Insects were vulnerable to the ash because it could destroy their protective waterproofing, making them prone to desiccation.

"Insects are prone to be dried out simply because of their small size," explained John Edwards, a Professor Emeritus at the University of Washington in Seattle. Because of this tendency, insects evolved a cuticle that holds their moisture in, Edwards said.But volcanic ash is very abrasive — you can essentially "think of the ash as powdered glass," Edwards said — and it can scratch and damage the protective cuticle, and as a result the insects "lose water and they're dead."

The ash was destructive even to insects far from the blast area, as it fell for hundreds of miles away, Edwards told LiveScience.

"The insect populations were heavily impacted," he said.

But once plants began to return to the areas affected by the eruption, insects soon followed — the fact that insect species are very mobile let them recolonize the area relatively quickly after the blast, Edwards said.

One particular area where insect colonizers played a key role in revamping the ecosystem was in the higher elevations of the volcano slopes — not typically where insects would be thought to dwell, in the cold and snow. But certain species of beetles and spider thrive there. There is virtually no plant life or other insects for them to eat, so these adventurous insects "make their living on what blows in on the wind," Edwards said.

Many tons of dead or moribund insects blow onto the mountaintops during the course of a year, which the beetles and spiders that brave the elements eat for breakfast.

While the original populations of these insects would have been wiped out by the explosion, many of these species thrive in disturbed habitats and can be blown in on the wind themselves to recolonize the harsh landscape. Edwards and his colleagues observed the return of insects to Mount St. Helens and found that ballooning spiders and other insects that could fly on the winds were the first to arrive — what Edwards calls "the parachute troops" — preying on other insect detritus blown in on the wind, followed by non-flying insects ("the infantry") about four to five years after the eruption, a fairly speedy pace for insects arriving on foot.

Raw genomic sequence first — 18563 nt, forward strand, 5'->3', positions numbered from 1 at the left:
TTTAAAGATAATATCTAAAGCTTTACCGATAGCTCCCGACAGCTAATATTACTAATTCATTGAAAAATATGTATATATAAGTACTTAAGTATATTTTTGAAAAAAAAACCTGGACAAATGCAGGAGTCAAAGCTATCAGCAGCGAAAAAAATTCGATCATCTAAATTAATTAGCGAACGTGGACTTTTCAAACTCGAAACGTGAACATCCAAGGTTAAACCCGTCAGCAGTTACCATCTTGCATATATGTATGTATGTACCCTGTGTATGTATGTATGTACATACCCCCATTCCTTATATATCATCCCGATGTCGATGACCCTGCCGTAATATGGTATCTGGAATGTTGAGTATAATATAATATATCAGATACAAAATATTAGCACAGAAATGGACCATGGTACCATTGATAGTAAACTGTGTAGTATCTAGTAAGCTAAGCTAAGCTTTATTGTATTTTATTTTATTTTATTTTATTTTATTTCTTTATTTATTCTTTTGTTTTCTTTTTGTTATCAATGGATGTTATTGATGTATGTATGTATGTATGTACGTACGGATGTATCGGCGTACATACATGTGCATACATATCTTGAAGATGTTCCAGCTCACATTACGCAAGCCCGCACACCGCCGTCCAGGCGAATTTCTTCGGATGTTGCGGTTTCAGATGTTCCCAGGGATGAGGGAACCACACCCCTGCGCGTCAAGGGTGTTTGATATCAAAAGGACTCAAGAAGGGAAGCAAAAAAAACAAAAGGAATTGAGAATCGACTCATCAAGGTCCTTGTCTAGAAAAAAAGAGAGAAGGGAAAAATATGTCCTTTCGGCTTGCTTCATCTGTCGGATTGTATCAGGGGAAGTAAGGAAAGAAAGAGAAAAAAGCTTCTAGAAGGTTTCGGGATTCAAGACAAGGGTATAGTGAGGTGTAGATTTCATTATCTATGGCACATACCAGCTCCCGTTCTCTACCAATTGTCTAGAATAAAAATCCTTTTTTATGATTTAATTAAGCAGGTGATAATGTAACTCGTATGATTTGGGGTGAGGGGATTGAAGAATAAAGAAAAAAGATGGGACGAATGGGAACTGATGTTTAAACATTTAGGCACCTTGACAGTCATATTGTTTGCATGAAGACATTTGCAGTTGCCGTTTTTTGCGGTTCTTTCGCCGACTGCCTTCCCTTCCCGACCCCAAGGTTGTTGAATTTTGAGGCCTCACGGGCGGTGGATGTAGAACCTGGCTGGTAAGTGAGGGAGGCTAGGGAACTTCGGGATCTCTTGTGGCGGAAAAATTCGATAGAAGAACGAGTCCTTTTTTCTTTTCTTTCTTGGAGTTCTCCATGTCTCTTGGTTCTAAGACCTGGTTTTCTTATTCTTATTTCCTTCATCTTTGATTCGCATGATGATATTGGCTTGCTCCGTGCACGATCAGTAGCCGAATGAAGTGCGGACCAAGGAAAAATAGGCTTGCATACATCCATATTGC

"It was quite impressive how quickly they got there," Edwards said.

In some of these areas where insects were first to arrive, their corpses and other debris served as fodder for plant seeds, allowing vegetation and then small animals to return — "and then the whole thing just takes off," Edwards said.

Survival of the small

Within the immediate blast zone of the eruption, "all large mammals perished" because they couldn't outrun the rapid pyroclastic flows and were too big to hide behind rocks or other types of shelter.

The large mammals common to the Mount St. Helens area included the majestic elk (Cervus elaphus), black-tailed deer (Odocoileus hemionus columbianus), mountain goat (Oreamnos americanus), American black bear (Ursus americanus), and cougar (Puma concolor).

Elk carcasses were found in the "blowdown zone" — the area where the forest was knocked over by the volcano's blast, Crisafulli said.

But these mammals eventually did return, migrating in from less affected areas around more distant from the volcano.

"All five of those species are now back at Mount St. Helens," Crisafulli said.

Birds, too, mostly succumbed to the eruption, with the exception of those that were away at their wintering grounds. In the most devastated areas, the only birds that could initially return were those that made their nests on the ground, such as the American pipit (Anthus rubescens) and horned lark (Eremophila alpestris).

But as plant species and the homes they provided to birds returned, so did the bird species. Some bird species new to the area were even attracted with the formation of wetlands in rolling terrain that hadn't existed before.